We’ve written more than our fair share about Google Docs, the most recent piece being Tim’s about 5 New Google Docs Features You Might Have Missed. Google’s goal in creating Google Docs, it would seem, was to bring down Microsoft Office – which is perhaps the most universally installed piece of software on the planet.
Google Docs hasn’t yet managed to lessen Office’s behemoth market share, but apparently Microsoft’s worried enough to experiment with the cloud.
Four years after Google launched its online office suite, Microsoft is finally taking the idea of web-based apps seriously enough to put out a similar service. The end result is less a cloud “app” and more of a cloud complement to the desktop version of Microsoft Office.
Getting Started With Microsoft Docs
Microsoft Docs is technically in beta, but I received my login within minutes of signing up. Just head over to Docs.com and click the “Sign Up” button.
You can create a new document by clicking the “Add a Doc” button at the top of the screen. Do so and you’ll see a familiar interface:
The ribbon has made it to the web. If you like Microsoft Office’s interface you’ll find this a welcome relief from Google Docs’ menu-driven interface.
You’ll quickly find out that Microsoft Docs is not meant to be a completely online alternative to Microsoft Office. Only the most basic word processing features, for example, have made it over to Word as you can see in the picture above. The Excel interface is similarly limited:
Note that there’s only two ribbons: “Home” and “Insert.” To many this may be a relief from Office’s often-complex interface.
You can upload any existing Office document to Docs, assuming it’s a Microsoft document – no Open Office integration here, unsurprisingly. Some features, including macros, will not work online.
Still, Microsoft Docs is cool in some ways. Your documents look the same online as they do on your desktop. That compatibility is valuable. Docs is also integrated very well with Facebook.
You’ll notice right away that signing into Microsoft Docs requires not an MSN username and password but a Facebook one. You can easily share documents with your Facebook friends, and every document has a Facebook-driven “wall” which you can use to leave comments about a given document.
Heck, there’s even a “Friend’s Docs” wall where you can see documents all your friends on Facebook have shared. If Facebook is the center of your work life you may find this integration useful.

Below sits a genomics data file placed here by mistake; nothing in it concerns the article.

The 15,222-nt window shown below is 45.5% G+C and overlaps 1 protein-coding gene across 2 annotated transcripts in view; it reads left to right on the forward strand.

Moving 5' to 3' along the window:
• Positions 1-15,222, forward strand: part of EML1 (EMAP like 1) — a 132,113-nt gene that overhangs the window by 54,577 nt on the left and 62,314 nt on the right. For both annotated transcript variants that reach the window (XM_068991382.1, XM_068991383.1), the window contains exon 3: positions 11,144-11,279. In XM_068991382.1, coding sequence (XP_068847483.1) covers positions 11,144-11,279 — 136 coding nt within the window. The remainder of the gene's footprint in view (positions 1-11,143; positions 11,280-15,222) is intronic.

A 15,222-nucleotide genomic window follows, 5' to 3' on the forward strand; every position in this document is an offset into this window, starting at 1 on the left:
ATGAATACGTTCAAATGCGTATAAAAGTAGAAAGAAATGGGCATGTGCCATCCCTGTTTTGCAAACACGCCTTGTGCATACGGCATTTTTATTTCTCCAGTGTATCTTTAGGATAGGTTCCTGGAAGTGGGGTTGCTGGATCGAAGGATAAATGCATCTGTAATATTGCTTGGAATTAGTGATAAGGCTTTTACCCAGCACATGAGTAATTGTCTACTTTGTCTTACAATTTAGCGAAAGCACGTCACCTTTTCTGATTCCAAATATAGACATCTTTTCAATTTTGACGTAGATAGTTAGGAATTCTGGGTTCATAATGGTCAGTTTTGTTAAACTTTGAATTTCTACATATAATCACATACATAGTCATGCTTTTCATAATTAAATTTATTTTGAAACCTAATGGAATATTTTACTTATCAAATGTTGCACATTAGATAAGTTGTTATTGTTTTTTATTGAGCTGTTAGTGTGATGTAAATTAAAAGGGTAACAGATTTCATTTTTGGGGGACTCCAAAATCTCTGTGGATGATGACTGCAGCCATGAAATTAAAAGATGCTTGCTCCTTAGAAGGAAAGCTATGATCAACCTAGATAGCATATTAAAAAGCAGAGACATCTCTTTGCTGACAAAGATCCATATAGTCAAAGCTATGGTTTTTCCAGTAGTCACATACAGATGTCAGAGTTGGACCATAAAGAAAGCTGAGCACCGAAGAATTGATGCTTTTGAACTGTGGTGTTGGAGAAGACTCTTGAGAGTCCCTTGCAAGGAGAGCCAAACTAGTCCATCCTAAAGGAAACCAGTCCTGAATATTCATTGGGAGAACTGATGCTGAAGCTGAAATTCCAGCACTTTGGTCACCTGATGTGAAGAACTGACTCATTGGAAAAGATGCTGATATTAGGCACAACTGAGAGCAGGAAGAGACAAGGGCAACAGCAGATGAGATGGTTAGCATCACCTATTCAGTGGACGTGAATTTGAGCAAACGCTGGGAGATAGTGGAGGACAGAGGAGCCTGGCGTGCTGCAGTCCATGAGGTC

It’s a pretty cool platform for sharing funny PowerPoint presentations, too. There was one from The Oatmeal featured on the front page:
Compared To Google Docs
A few things Google’s document offering has that Microsoft lacks are obvious. First of all, Google allows users to download their documents in both the Open Office and Microsoft Office formats. Microsoft Docs offers instead an “Open In Office” button that opens the document in the proper Microsoft-approved piece of software. Try this out if you don’t have Office installed, or on a Linux system, and you’ll see a message like this:
You’ll find the same error message pops up if you have a version of Word older than 2007, which is a little disappointing. There’s no obvious way to download documents from Docs without Microsoft Office, but I did find a workaround. Click the “Finish Editing” button and re-open your document. You’ll now see a “Download” button that will give you the document in the proprietary Office 2007 format. This is kind of hidden but is at least possible.
There’s also, as of this writing, no equivalent service to Google Forms in the spreadsheet app (although this may be in the works).
It should also be noted that I experienced numerous bugs while using the service. If you’re looking to use an online service as your primary office suite I’d suggest waiting until Microsoft Docs comes out of beta.
Still, there are some advantages to this service over Google’s. Since the programmers have access to Microsoft’s proprietary formats, every document uploaded to Microsoft Docs looks identical to the same document on the desktop (though the same could be said with Google Docs and Open Office documents, which Microsoft Docs can’t even open).
IE & Silverlight
I experienced nothing but crashes attempting to use this service in Firefox and Chrome. Your mileage may vary, but for the best possible experience using Docs I suggest using Internet Explorer with Silverlight installed.
As such, this service sucks on Linux. Without Silverlight you’ll have very limited functionality; install Moonlight and the service will crash constantly (or at least it did on my Jolicloud setup).
Any wholesale comparison to Google Docs is unfair, as Microsoft Docs is still in its infancy. Considering how tied this webapp is to its parent software, Microsoft Office, I’m not certain this is even supposed to compete with Google Docs. And the fact is that Microsoft Docs is a pretty cool service if you’re already reliant on Microsoft Office and plugged into Facebook.
If you’re someone who wants to stop buying Microsoft Office altogether and store all your data in the cloud, however, the limited feature set and relative instability outside of Internet Explorer may be a setback. This webapp seems like more of a supplement to Microsoft Office than an alternative to it.
What do you guys think? Am I being to hard on Microsoft Docs, or not hard enough? Are you excited to see more and more programs make their way over to the cloud? Commenting is your chance to express yourself, so please share!